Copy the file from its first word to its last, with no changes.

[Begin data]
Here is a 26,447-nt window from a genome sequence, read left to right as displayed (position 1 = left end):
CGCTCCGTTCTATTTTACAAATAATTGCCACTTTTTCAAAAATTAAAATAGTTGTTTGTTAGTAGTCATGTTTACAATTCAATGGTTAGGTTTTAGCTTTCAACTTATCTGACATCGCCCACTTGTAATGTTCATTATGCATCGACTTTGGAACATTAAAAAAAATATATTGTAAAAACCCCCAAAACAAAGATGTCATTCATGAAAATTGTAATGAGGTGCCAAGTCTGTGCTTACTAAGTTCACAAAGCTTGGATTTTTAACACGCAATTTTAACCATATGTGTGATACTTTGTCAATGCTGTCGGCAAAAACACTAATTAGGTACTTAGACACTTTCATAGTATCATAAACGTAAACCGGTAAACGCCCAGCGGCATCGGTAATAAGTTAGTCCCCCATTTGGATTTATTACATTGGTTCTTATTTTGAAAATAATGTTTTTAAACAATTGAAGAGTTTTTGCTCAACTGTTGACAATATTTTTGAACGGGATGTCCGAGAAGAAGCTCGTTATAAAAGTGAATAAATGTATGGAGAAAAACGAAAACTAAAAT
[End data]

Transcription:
Here is a 26,447-nt window from a genome sequence, read left to right as displayed (position 1 = left end):
CGCTCCGTTCTATTTTACAAATAATTGCCACTTTTTCAAAAATTAAAATAGTTGTTTGTTAGTAGTCATGTTTACAATTCAATGGTTAGGTTTTAGCTTTCAACTTATCTGACATCGCCCACTTGTAATGTTCATTATGCATCGACTTTGGAACATTAAAAAAAATATATTGTAAAAACCCCCAAAACAAAGATGTCATTCATGAAAATTGTAATGAGGTGCCAAGTCTGTGCTTACTAAGTTCACAAAGCTTGGATTTTTAACACGCAATTTTAACCATATGTGTGATACTTTGTCAATGCTGTCGGCAAAAACACTAATTAGGTACTTAGACACTTTCATAGTATCATAAACGTAAACCGGTAAACGCCCAGCGGCATCGGTAATAAGTTAGTCCCCCATTTGGATTTATTACATTGGTTCTTATTTTGAAAATAATGTTTTTAAACAATTGAAGAGTTTTTGCTCAACTGTTGACAATATTTTTGAACGGGATGTCCGAGAAGAAGCTCGTTATAAAAGTGAATAAATGTATGGAGAAAAACGAAAACTAAAAT